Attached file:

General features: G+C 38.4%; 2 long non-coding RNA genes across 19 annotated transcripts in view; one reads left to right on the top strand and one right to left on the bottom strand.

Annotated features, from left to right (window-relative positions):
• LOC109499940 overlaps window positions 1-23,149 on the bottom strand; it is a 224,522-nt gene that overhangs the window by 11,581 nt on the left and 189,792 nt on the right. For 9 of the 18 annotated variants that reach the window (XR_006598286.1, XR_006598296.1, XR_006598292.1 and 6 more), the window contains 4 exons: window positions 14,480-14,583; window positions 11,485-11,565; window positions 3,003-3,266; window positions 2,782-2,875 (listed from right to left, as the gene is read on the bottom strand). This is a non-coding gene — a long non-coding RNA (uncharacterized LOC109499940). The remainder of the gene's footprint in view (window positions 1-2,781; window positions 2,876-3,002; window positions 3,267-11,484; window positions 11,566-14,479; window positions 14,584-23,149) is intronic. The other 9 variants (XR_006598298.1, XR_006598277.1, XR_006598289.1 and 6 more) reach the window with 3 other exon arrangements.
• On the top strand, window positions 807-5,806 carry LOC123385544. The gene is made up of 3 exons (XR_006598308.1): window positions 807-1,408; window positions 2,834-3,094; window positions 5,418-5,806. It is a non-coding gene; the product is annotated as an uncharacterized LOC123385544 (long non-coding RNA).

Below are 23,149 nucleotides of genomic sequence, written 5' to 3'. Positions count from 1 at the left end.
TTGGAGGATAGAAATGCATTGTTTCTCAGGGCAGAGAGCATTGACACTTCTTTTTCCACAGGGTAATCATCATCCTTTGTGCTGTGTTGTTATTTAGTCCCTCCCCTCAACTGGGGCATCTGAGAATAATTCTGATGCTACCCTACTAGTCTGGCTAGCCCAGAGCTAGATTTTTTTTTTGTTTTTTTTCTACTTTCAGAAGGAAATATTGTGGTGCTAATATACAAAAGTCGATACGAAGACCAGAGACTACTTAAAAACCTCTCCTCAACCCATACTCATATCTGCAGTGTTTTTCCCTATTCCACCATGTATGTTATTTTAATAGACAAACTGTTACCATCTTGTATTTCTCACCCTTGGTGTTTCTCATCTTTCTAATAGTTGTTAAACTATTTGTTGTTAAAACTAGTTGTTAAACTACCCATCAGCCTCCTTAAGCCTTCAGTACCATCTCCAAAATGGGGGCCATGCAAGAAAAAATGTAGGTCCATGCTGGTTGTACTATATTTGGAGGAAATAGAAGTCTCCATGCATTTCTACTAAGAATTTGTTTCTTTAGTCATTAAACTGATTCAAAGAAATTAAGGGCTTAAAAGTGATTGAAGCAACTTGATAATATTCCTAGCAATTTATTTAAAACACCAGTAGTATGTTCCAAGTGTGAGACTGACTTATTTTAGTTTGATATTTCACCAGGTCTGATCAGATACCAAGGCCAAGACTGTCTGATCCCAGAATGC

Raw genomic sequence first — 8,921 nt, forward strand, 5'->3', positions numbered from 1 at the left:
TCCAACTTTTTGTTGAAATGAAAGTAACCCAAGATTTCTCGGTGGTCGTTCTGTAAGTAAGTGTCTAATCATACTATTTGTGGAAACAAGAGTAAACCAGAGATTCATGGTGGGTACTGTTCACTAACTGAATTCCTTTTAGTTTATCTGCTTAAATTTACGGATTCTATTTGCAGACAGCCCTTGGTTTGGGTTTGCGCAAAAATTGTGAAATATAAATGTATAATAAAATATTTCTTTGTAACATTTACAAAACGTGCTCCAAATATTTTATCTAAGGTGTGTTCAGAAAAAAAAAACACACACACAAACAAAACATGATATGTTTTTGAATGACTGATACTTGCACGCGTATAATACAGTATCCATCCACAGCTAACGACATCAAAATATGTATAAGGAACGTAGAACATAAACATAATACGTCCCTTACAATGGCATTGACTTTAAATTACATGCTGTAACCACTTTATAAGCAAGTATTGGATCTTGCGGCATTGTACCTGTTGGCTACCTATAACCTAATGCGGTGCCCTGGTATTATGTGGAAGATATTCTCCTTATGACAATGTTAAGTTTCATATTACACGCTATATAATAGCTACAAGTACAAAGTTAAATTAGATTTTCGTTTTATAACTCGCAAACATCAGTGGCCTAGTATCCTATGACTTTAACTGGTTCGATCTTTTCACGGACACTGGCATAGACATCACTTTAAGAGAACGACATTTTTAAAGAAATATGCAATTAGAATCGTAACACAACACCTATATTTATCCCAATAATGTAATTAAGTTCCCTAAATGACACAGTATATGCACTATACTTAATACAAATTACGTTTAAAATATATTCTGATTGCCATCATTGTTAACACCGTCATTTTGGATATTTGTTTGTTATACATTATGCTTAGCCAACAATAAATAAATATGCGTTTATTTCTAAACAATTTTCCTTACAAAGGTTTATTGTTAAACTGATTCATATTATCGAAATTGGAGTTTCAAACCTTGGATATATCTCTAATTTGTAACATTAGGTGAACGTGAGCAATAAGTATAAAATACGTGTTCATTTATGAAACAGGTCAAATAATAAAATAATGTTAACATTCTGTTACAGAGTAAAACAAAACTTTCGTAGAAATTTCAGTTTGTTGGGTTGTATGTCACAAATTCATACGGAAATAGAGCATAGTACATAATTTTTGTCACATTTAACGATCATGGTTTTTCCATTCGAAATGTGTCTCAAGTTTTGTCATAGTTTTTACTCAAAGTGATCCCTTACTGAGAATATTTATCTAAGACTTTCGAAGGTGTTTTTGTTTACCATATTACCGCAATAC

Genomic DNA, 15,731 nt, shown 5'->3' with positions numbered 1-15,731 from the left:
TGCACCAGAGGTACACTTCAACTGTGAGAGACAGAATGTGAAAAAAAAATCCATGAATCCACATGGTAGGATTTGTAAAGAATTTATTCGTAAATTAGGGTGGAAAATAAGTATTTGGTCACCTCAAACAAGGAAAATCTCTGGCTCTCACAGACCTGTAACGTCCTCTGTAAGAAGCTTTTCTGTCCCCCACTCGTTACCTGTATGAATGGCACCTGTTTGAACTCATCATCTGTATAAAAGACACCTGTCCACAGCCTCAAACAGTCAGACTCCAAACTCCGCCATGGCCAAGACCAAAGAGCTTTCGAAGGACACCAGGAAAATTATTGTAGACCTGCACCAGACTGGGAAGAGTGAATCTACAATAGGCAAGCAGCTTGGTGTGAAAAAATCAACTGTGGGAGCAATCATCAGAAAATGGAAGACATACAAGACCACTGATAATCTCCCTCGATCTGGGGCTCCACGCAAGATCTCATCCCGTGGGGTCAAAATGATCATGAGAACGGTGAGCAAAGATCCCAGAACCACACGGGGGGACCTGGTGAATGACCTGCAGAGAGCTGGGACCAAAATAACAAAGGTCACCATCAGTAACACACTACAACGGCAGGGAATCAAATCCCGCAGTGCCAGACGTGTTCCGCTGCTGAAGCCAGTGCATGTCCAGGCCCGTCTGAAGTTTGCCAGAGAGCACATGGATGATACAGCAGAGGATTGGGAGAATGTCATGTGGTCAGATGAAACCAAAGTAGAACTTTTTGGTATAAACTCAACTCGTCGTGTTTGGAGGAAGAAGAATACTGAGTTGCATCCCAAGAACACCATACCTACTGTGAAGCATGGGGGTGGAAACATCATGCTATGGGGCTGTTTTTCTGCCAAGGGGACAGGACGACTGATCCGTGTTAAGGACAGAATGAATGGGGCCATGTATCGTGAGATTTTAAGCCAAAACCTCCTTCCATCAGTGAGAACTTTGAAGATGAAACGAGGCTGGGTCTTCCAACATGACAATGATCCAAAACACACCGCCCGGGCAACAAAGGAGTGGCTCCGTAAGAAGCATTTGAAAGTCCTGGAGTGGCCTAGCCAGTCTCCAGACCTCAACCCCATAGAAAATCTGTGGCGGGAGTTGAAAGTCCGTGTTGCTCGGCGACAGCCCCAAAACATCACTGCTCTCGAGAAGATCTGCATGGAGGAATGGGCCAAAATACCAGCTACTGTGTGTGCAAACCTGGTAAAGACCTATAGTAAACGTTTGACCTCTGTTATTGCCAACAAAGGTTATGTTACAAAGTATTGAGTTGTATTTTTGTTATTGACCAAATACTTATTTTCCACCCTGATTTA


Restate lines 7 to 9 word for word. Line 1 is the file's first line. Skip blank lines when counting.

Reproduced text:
Raw genomic sequence first — 8,921 nt, forward strand, 5'->3', positions numbered from 1 at the left:
TCCAACTTTTTGTTGAAATGAAAGTAACCCAAGATTTCTCGGTGGTCGTTCTGTAAGTAAGTGTCTAATCATACTATTTGTGGAAACAAGAGTAAACCAGAGATTCATGGTGGGTACTGTTCACTAACTGAATTCCTTTTAGTTTATCTGCTTAAATTTACGGATTCTATTTGCAGACAGCCCTTGGTTTGGGTTTGCGCAAAAATTGTGAAATATAAATGTATAATAAAATATTTCTTTGTAACATTTACAAAACGTGCTCCAAATATTTTATCTAAGGTGTGTTCAGAAAAAAAAAACACACACACAAACAAAACATGATATGTTTTTGAATGACTGATACTTGCACGCGTATAATACAGTATCCATCCACAGCTAACGACATCAAAATATGTATAAGGAACGTAGAACATAAACATAATACGTCCCTTACAATGGCATTGACTTTAAATTACATGCTGTAACCACTTTATAAGCAAGTATTGGATCTTGCGGCATTGTACCTGTTGGCTACCTATAACCTAATGCGGTGCCCTGGTATTATGTGGAAGATATTCTCCTTATGACAATGTTAAGTTTCATATTACACGCTATATAATAGCTACAAGTACAAAGTTAAATTAGATTTTCGTTTTATAACTCGCAAACATCAGTGGCCTAGTATCCTATGACTTTAACTGGTTCGATCTTTTCACGGACACTGGCATAGACATCACTTTAAGAGAACGACATTTTTAAAGAAATATGCAATTAGAATCGTAACACAACACCTATATTTATCCCAATAATGTAATTAAGTTCCCTAAATGACACAGTATATGCACTATACTTAATACAAATTACGTTTAAAATATATTCTGATTGCCATCATTGTTAACACCGTCATTTTGGATATTTGTTTGTTATACATTATGCTTAGCCAACAATAAATAAATATGCGTTTATTTCTAAACAATTTTCCTTACAAAGGTTTATTGTTAAACTGATTCATATTATCGAAATTGGAGTTTCAAACCTTGGATATATCTCTAATTTGTAACATTAGGTGAACGTGAGCAATAAGTATAAAATACGTGTTCATTTATGAAACAGGTCAAATAATAAAATAATGTTAACATTCTGTTACAGAGTAAAACAAAACTTTCGTAGAAATTTCAGTTTGTTGGGTTGTATGTCACAAATTCATACGGAAATAGAGCATAGTACATAATTTTTGTCACATTTAACGATCATGGTTTTTCCATTCGAAATGTGTCTCAAGTTTTGTCATAGTTTTTACTCAAAGTGATCCCTTACTGAGAATATTTATCTAAGACTTTCGAAGGTGTTTTTGTTTACCATATTACCGCAATAC

Genomic DNA, 15,731 nt, shown 5'->3' with positions numbered 1-15,731 from the left: